Q. When an employee requested a reduced schedule as an accommodation of his medical condition, we agreed. He has now told us that he is able to work full time. However, because of business conditions, we’d prefer to keep him at a reduced schedule. Do we have to reinstate him to his full-time job?
We’ll assist you in tracking and managing intermittent FMLA leave … fighting FMLA fraud and FMLA abuse … and managing FMLA in general.
Beyond mastering FMLA regulations on intermittent leave, we’ll share FMLA guidelines on how to curb FMLA abuse, and dramatically improve your overall FMLA compliance.
Q. An employee left work on a Monday due to an illness. She called in sick Tuesday and Wednesday, but we heard nothing on Thursday or Friday. Our policy calls for termination if the employee doesn’t contact us within three days. We posted her job on Friday and decided to terminate her. On Monday, her fiancé called to tell us she was pregnant and had complications that led to a hospital visit. We got a note from her obstetrician saying she’d been examined, but not indicating when she could return. What should we do to avoid any legal fallout?
An Illinois court has ruled that employees who request FMLA leave before they’ve met the eligibility thresholds are protected from retaliation. An employer can’t, for example, fire such an employee because he says he will soon be taking FMLA leave and perhaps undergo expensive medical treatment.
The FMLA grants eligible employees the right to take time off to deal with their own or a covered relative’s serious health condition. What has been unclear until now is what happens when an employee rushes to the emergency room believing a true medical emergency exists, only to find out that the condition was less serious than originally believed.
Employees who take FMLA leave are entitled to return to their former jobs, or at least equivalent ones in terms of pay, responsibilities and the like. Ignoring that requirement and making job changes is the quickest way to an FMLA lawsuit.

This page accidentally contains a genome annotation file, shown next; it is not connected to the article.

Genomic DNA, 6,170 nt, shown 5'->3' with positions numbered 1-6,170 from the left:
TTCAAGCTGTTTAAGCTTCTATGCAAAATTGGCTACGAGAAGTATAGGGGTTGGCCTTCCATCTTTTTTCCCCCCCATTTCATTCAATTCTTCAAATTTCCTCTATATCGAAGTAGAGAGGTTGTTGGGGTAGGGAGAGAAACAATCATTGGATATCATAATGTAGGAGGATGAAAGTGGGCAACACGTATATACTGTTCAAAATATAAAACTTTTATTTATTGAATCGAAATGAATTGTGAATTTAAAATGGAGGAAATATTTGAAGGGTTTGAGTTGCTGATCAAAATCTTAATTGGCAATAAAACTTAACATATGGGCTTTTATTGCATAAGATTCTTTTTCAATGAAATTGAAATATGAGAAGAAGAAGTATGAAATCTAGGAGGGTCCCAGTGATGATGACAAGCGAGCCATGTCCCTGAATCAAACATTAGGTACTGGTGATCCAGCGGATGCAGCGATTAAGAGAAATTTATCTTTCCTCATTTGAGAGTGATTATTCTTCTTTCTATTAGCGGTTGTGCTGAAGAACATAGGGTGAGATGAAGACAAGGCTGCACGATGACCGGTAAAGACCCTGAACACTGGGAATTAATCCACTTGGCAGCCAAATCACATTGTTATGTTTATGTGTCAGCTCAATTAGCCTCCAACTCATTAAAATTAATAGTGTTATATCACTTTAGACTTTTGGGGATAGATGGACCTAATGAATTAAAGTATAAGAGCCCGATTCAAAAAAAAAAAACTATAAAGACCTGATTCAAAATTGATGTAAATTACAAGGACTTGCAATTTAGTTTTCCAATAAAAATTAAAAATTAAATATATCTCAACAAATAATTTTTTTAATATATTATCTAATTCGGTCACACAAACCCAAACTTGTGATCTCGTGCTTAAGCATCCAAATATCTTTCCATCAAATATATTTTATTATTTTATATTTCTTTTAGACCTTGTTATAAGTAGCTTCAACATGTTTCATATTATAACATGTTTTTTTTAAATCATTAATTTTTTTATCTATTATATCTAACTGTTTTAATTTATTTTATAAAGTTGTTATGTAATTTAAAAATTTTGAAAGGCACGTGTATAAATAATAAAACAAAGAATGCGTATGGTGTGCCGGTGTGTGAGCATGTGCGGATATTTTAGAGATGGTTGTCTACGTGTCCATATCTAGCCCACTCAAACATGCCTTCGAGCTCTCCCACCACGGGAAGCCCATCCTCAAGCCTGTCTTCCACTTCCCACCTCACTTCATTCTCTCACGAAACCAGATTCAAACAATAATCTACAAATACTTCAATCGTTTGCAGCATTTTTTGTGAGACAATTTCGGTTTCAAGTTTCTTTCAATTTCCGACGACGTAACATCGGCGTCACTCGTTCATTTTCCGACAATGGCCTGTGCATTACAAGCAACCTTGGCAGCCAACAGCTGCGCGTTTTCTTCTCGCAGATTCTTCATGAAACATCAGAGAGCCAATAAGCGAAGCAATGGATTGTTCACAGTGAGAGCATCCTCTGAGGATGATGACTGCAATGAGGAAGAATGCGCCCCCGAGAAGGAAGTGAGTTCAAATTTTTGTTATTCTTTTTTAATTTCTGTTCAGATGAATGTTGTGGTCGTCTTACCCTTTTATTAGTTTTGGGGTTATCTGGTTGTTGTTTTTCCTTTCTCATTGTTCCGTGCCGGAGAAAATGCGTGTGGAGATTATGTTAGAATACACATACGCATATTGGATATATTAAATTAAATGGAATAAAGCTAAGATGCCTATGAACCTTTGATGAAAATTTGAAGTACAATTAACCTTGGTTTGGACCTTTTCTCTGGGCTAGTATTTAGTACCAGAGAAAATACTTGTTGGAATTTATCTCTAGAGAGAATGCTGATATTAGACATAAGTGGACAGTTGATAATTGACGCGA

Q. How do we handle an employee who is on an indefinite leave of absence and does not know when he will be able to return to work?
Sometimes, a union contract clashes with employment laws. It’s then up to an arbitrator to reconcile the two—and an arbitrator’s decision is rarely overturned on appeal.
Employees who are promised they can take “FMLA leave” may have a claim against an employer even if it turns out the company isn’t required to comply with the FMLA because it has fewer than 50 employees. Employees can argue that the employer misled them, and that the company should therefore be required to comply with the FMLA.
Employees who return from FMLA-covered maternity leave are supposed to come back to the same or a substantially equivalent position. Don’t make the mistake of offering a position that has the same title and pay, but which involves very different duties. That’s especially true if those duties are more onerous for a new mother.
Don’t be so quick to pull out the “request denied” stamp when employees want to use FMLA leave to determine whether they have a qualifying “serious condition.” As a new court ruling shows, if an employee simply thinks she has a serious condition, she may take FMLA leave to have it checked out.